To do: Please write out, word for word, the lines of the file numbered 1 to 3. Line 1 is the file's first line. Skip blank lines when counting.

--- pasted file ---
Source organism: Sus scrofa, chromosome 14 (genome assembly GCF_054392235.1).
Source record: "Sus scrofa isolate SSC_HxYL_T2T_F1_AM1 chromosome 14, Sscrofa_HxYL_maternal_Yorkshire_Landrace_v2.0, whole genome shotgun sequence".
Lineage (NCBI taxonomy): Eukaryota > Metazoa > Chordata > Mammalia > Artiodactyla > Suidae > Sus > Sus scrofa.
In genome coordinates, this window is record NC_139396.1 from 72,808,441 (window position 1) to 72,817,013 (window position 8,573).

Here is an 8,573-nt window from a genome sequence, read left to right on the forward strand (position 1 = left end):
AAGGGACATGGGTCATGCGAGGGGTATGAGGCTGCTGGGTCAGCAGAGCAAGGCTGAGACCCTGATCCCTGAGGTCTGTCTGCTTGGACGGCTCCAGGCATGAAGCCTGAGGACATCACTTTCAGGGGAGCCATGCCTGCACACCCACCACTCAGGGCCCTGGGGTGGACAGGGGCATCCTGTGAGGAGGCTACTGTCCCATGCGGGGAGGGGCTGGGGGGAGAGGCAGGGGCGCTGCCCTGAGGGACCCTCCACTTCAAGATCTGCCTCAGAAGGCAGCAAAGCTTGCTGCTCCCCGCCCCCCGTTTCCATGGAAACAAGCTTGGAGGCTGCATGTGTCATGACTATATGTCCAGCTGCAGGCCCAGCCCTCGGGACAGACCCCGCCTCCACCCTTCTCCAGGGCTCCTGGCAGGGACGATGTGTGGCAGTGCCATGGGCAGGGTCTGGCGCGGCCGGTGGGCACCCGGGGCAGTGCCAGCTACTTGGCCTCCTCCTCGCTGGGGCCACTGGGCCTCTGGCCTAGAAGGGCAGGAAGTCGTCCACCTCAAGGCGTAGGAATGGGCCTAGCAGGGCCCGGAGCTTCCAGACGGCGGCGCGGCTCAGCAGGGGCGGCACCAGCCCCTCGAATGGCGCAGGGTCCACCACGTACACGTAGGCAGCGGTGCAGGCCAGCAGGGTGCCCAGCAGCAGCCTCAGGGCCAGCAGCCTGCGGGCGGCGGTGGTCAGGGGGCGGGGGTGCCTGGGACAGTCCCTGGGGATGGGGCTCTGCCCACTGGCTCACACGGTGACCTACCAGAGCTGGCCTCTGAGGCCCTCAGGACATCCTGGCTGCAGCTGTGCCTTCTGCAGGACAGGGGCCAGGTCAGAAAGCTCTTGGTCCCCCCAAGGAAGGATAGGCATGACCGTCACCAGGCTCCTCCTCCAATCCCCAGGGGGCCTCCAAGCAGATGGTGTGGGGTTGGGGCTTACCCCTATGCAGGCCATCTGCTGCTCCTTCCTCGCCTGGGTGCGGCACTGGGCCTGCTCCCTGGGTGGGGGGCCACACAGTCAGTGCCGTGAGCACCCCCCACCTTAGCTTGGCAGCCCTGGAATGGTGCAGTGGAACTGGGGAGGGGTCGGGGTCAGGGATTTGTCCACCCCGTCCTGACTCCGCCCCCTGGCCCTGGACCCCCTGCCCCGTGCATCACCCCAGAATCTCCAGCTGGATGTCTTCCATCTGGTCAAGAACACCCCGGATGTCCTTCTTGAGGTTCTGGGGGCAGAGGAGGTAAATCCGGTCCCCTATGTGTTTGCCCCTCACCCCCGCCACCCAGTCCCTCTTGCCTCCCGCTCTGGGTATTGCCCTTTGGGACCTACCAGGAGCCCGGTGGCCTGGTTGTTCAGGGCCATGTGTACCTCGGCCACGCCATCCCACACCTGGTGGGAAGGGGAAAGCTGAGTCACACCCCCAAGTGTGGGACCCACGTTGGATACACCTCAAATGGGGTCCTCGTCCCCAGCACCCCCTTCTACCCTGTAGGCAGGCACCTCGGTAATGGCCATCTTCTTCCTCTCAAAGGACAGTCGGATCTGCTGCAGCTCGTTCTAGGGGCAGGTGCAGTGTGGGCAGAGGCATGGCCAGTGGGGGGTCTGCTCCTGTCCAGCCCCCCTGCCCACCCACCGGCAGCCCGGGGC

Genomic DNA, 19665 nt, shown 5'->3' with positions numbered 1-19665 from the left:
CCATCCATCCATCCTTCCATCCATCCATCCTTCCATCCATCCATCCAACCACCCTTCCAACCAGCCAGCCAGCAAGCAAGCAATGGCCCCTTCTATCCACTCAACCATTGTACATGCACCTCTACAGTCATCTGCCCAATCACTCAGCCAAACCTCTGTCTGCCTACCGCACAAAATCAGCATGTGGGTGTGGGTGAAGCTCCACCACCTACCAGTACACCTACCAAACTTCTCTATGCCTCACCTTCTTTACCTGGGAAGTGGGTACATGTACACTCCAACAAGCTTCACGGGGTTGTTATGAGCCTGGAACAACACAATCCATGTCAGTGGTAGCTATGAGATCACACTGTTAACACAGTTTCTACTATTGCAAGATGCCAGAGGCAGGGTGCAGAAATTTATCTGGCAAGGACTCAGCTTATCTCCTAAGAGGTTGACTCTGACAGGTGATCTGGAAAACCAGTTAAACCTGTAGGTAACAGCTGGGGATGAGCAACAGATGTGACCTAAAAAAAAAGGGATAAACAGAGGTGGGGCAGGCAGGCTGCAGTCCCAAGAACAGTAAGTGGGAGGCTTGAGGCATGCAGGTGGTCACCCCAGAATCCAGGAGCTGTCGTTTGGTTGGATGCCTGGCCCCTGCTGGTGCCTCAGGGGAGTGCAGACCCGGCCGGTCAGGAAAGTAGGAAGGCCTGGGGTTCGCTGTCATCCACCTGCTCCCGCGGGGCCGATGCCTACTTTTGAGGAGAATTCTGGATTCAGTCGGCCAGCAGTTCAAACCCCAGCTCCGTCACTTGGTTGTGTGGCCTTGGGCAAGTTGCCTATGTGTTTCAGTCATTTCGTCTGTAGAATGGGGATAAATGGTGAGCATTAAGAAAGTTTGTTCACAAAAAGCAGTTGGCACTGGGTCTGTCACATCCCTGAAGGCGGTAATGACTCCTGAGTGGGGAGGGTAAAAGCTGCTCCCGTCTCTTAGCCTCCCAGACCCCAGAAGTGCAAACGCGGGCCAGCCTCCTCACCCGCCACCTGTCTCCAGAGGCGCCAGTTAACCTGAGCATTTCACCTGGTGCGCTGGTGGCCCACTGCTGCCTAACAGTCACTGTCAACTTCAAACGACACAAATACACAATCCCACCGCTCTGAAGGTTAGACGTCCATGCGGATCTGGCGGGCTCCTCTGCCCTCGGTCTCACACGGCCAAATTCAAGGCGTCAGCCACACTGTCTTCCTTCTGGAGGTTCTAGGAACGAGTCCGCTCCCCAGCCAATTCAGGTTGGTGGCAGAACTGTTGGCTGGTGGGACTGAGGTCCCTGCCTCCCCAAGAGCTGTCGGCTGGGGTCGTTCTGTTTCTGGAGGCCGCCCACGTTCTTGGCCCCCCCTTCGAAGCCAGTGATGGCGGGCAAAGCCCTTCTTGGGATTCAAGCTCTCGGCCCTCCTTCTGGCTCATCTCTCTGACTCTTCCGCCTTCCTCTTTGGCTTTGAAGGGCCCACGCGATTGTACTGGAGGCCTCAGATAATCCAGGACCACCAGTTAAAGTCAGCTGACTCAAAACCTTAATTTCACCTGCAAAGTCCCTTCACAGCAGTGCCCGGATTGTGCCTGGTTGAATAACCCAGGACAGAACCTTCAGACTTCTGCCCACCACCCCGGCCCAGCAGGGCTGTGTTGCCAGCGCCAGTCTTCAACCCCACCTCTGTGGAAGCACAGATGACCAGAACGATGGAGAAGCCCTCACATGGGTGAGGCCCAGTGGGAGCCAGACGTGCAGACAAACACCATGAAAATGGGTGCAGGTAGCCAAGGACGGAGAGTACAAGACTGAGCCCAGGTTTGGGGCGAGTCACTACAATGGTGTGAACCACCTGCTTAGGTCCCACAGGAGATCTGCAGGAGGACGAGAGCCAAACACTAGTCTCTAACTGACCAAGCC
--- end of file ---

Source organism: Sus scrofa, chromosome 14 (genome assembly GCF_054392235.1).
Source record: "Sus scrofa isolate SSC_HxYL_T2T_F1_AM1 chromosome 14, Sscrofa_HxYL_maternal_Yorkshire_Landrace_v2.0, whole genome shotgun sequence".
Lineage (NCBI taxonomy): Eukaryota > Metazoa > Chordata > Mammalia > Artiodactyla > Suidae > Sus > Sus scrofa.